Many parents are wary of their children becoming actors, fearful that their progeny will toil in minimum-wage jobs while going on endless auditions.
Bella Heathcote, one of the young actresses featured on this year's Los Angeles Times Young Hollywood roundtable at the AFI Fest, said her father was not excited by the prospect of her moving from Australia to Hollywood. He was a lawyer, and Heathcote said she worked as a paralegal at his firm to placate him.
"He spent a few years being like,'‘Yeah, that’s great. You can do acting after you go to university and get a degree. Once you figure out your backup plan, you can go and be an actor,'" the 24-year-old star of the upcoming "Not Fade Away" recalled. "And then I did one year and just dropped out. I was like, 'Ugh, I’m gonna kill myself.'"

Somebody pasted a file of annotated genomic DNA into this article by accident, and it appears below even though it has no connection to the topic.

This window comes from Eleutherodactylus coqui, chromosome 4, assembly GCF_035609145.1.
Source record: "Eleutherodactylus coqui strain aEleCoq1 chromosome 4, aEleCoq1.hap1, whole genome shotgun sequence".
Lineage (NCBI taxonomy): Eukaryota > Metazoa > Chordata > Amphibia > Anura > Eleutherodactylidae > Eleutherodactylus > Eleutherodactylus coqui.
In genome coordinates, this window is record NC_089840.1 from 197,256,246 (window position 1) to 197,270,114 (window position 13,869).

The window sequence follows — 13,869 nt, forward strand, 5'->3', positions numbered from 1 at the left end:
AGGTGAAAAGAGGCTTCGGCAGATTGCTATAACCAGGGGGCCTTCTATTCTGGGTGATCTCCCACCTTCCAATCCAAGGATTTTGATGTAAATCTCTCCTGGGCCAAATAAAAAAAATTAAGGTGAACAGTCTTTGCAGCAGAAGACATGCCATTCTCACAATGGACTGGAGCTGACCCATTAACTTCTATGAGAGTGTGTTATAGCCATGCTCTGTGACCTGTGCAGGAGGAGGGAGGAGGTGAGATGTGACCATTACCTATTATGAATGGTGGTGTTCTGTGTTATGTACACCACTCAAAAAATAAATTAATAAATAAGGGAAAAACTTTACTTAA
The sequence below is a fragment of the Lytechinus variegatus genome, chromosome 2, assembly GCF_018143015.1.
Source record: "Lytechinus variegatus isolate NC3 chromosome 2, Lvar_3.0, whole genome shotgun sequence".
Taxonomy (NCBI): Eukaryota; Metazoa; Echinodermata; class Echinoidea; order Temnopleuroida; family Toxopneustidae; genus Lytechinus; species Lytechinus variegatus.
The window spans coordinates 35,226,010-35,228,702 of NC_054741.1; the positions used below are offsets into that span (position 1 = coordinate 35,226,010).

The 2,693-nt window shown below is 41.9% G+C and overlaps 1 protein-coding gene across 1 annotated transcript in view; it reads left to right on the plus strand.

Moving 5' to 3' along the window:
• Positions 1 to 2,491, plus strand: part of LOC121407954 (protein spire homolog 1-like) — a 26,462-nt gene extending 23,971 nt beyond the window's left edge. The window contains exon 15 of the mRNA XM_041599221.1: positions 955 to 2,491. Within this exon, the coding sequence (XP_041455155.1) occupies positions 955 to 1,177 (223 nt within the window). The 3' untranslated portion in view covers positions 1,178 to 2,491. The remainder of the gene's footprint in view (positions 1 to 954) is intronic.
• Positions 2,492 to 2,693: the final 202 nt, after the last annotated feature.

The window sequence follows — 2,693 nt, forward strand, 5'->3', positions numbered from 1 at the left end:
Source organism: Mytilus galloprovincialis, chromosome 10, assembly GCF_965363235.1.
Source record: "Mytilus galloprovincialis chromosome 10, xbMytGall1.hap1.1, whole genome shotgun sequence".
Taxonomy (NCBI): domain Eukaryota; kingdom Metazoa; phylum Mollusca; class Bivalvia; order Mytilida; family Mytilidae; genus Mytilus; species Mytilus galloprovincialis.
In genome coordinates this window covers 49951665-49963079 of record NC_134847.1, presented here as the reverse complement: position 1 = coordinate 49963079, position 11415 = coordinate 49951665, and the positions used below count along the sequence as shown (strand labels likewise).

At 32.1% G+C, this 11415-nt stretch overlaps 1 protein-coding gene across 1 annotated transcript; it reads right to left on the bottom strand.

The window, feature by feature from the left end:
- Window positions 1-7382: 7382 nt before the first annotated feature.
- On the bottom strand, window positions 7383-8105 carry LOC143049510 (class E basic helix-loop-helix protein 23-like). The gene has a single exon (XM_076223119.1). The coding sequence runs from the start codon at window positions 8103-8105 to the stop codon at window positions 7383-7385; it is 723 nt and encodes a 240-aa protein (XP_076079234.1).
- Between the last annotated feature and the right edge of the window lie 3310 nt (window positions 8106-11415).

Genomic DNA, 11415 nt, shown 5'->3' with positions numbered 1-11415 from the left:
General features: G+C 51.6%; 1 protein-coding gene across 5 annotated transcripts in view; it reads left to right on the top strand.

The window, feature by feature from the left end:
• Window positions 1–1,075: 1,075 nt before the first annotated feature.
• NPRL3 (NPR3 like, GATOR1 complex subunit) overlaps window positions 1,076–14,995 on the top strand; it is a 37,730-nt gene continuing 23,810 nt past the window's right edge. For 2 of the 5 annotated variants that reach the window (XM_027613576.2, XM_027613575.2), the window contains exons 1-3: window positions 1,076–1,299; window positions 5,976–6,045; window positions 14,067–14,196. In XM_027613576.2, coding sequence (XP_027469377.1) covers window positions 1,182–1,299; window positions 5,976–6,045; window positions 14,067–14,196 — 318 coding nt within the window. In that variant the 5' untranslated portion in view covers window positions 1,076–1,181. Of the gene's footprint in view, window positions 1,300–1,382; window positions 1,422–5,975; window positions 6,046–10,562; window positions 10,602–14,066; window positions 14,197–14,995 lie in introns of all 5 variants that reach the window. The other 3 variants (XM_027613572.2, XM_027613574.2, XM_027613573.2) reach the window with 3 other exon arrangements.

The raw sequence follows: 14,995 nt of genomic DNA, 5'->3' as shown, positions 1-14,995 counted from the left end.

Mary Elizabeth Winstead, 27, the youngest in a big family, said her parents were more encouraging: Her older siblings fought all those battles ahead of her and wore her parents down. But 28-year-old Aubrey Plaza also faced resistance from her parents. And when she finally persuaded her mother to let her attend an audition in New York at age 12, things didn't pan out.